Brazil’s soybean planting nears finish, but delayed harvest expected
After a very slow start this year, soybean planting in Brazil is now nearing the finish line.
As of last Thursday, planting was 81 percent complete, according to Brazilian-based consulting firm AgRural.
But dry conditions in key growing areas continue to be a concern and some forecasts are calling for warmer-than-normal temperatures this week, which could further reduce soil moisture.
Meanwhile, South American crops expert Dr. Michael Cordonnier says Brazil’s planting delays will mean a later start to their soybean harvest.
“In Mato Grosso, which is the largest producer, they usually start harvesting full-force about January 15th—and they’re usually done by the end of February,” Cordonnier says. “But this year, they’ll start, maybe, February 1st, and then work through the month.”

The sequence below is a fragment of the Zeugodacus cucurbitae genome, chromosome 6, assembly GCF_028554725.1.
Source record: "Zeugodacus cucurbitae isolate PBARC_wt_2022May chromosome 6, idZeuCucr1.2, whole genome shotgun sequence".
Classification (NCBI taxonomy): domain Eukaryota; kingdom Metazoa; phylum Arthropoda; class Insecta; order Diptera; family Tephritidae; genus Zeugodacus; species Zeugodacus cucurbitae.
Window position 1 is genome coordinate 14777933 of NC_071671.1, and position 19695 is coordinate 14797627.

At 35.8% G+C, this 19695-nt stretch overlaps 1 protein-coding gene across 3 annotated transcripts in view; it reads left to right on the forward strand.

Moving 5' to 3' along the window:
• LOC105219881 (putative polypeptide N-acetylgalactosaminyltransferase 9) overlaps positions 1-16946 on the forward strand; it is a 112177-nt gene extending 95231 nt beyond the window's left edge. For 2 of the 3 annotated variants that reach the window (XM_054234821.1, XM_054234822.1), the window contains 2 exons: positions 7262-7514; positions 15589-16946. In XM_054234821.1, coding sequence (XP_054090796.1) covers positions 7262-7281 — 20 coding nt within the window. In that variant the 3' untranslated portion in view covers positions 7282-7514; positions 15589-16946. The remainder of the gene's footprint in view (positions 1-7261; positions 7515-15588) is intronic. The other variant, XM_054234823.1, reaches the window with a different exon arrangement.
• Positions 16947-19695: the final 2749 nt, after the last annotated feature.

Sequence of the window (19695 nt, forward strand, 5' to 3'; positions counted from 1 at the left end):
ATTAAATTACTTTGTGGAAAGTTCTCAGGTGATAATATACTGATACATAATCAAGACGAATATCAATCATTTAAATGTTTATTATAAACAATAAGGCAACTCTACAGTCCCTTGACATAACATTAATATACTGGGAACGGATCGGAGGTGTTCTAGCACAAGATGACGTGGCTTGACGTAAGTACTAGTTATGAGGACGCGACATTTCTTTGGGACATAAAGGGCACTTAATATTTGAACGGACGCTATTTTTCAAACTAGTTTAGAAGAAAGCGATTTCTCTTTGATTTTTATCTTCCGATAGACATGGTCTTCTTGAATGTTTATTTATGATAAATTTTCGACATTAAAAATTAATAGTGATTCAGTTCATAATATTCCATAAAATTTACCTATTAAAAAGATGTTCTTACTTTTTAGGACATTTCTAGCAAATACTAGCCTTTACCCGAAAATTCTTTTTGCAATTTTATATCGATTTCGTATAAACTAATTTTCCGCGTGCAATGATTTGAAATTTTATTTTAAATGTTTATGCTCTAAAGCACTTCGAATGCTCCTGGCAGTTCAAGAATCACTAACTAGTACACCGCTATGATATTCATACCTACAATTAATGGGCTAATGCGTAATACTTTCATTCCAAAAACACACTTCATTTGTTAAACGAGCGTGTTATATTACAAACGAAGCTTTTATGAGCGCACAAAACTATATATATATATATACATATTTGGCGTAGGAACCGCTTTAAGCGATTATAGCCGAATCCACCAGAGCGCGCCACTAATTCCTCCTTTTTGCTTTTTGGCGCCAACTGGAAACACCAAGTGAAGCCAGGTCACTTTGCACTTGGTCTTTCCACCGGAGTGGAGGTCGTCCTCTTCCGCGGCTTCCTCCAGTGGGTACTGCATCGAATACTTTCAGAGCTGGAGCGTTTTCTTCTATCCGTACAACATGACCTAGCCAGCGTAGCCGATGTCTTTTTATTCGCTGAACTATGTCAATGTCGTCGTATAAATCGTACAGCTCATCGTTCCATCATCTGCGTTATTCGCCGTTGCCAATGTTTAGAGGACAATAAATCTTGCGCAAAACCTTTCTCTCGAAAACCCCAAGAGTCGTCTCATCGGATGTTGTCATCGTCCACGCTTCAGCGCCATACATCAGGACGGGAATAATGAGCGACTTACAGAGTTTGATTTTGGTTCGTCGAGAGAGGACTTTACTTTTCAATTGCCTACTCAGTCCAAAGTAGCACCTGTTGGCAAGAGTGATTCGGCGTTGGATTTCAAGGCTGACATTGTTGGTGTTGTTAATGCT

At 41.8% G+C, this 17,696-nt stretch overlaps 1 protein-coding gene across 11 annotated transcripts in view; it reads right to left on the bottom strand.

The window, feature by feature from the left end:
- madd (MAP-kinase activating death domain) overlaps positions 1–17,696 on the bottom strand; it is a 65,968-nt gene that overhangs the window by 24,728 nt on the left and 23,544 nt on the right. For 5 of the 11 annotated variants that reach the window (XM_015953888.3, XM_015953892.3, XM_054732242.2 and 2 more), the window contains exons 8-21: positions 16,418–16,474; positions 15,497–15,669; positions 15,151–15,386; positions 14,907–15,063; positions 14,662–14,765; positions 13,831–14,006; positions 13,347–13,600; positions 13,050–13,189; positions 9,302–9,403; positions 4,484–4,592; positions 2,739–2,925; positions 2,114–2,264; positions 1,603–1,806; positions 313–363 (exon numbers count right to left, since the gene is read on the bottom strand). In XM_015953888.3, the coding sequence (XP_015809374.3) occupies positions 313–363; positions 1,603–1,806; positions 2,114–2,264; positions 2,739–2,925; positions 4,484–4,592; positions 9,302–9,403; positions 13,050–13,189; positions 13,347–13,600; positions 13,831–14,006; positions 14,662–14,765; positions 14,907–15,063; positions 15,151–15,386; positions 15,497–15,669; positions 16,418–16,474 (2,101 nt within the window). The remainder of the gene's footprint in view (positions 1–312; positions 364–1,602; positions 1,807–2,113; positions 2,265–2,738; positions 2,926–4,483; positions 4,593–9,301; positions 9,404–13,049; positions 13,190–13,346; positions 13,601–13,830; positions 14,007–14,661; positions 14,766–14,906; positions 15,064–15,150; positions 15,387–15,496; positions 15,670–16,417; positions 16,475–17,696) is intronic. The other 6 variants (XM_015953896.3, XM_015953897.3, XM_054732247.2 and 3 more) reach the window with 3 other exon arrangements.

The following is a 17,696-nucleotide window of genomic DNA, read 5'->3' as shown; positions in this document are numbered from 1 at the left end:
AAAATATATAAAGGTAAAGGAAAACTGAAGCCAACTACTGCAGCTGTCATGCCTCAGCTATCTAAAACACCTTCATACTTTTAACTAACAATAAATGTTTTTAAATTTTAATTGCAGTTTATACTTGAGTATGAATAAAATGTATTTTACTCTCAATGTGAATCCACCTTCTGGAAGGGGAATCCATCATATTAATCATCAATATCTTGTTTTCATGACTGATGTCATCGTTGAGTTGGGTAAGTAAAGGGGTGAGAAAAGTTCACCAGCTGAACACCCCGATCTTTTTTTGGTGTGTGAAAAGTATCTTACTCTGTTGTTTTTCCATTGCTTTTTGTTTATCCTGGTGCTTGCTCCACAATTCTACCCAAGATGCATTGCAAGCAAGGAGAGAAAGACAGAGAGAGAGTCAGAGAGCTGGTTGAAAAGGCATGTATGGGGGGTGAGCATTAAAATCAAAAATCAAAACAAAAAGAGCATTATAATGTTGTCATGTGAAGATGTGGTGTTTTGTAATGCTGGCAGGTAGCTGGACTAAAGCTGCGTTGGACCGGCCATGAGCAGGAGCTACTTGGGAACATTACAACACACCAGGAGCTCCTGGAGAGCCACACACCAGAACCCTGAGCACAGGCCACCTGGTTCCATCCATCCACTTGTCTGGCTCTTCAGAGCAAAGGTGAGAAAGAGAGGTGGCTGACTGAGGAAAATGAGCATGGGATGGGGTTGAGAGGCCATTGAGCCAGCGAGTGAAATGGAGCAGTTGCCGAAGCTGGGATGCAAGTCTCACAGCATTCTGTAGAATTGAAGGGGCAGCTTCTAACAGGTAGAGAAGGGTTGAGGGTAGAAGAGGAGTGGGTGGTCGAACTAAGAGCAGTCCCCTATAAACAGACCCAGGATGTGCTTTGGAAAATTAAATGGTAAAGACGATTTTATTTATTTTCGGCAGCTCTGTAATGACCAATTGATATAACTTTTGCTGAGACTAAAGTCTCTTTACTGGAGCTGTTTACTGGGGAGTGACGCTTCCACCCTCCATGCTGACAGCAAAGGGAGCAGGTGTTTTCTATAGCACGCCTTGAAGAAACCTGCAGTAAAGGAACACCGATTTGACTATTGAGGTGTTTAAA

Which means the start of Brazil’s soybean export season will also be delayed.
“Normally, they send the first vessel out of Brazil the last few days of January,” Cordonnier says. “But that’s not going to happen this year. The first vessels from Brazil might go out around February 10th or maybe February 15th.”
Cordonnier says that kind of delay would extend the opportunity for U.S. soybean export sales by another two to three weeks.
Cordonnier is with Illinois-based Soybean and Corn Advisor.